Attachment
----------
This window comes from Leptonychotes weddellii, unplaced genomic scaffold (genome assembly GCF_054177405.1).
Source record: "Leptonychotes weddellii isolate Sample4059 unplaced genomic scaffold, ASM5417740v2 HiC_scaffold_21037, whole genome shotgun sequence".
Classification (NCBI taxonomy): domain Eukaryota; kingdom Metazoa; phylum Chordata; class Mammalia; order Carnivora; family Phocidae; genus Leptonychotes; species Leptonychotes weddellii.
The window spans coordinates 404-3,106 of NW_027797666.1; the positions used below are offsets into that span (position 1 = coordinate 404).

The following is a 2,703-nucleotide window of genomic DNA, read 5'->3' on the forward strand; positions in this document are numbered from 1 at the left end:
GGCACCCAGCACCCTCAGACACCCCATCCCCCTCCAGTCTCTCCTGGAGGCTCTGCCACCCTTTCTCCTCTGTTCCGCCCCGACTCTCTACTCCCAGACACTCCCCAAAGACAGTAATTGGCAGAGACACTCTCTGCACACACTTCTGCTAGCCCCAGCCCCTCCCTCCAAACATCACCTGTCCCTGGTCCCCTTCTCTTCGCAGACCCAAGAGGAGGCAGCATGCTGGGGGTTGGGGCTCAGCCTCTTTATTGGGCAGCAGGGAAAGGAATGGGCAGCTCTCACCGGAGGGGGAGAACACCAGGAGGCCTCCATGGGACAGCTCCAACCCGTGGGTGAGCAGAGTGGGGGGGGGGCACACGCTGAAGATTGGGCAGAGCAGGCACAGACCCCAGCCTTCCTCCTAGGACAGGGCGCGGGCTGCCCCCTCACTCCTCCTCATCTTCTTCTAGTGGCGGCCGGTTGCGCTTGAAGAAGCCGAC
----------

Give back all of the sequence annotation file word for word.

This window comes from Leptonychotes weddellii, unplaced genomic scaffold (genome assembly GCF_054177405.1).
Source record: "Leptonychotes weddellii isolate Sample4059 unplaced genomic scaffold, ASM5417740v2 HiC_scaffold_21037, whole genome shotgun sequence".
Classification (NCBI taxonomy): domain Eukaryota; kingdom Metazoa; phylum Chordata; class Mammalia; order Carnivora; family Phocidae; genus Leptonychotes; species Leptonychotes weddellii.
The window spans coordinates 404-3,106 of NW_027797666.1; the positions used below are offsets into that span (position 1 = coordinate 404).

The following is a 2,703-nucleotide window of genomic DNA, read 5'->3' on the forward strand; positions in this document are numbered from 1 at the left end:
GGCACCCAGCACCCTCAGACACCCCATCCCCCTCCAGTCTCTCCTGGAGGCTCTGCCACCCTTTCTCCTCTGTTCCGCCCCGACTCTCTACTCCCAGACACTCCCCAAAGACAGTAATTGGCAGAGACACTCTCTGCACACACTTCTGCTAGCCCCAGCCCCTCCCTCCAAACATCACCTGTCCCTGGTCCCCTTCTCTTCGCAGACCCAAGAGGAGGCAGCATGCTGGGGGTTGGGGCTCAGCCTCTTTATTGGGCAGCAGGGAAAGGAATGGGCAGCTCTCACCGGAGGGGGAGAACACCAGGAGGCCTCCATGGGACAGCTCCAACCCGTGGGTGAGCAGAGTGGGGGGGGGGCACACGCTGAAGATTGGGCAGAGCAGGCACAGACCCCAGCCTTCCTCCTAGGACAGGGCGCGGGCTGCCCCCTCACTCCTCCTCATCTTCTTCTAGTGGCGGCCGGTTGCGCTTGAAGAAGCCGAC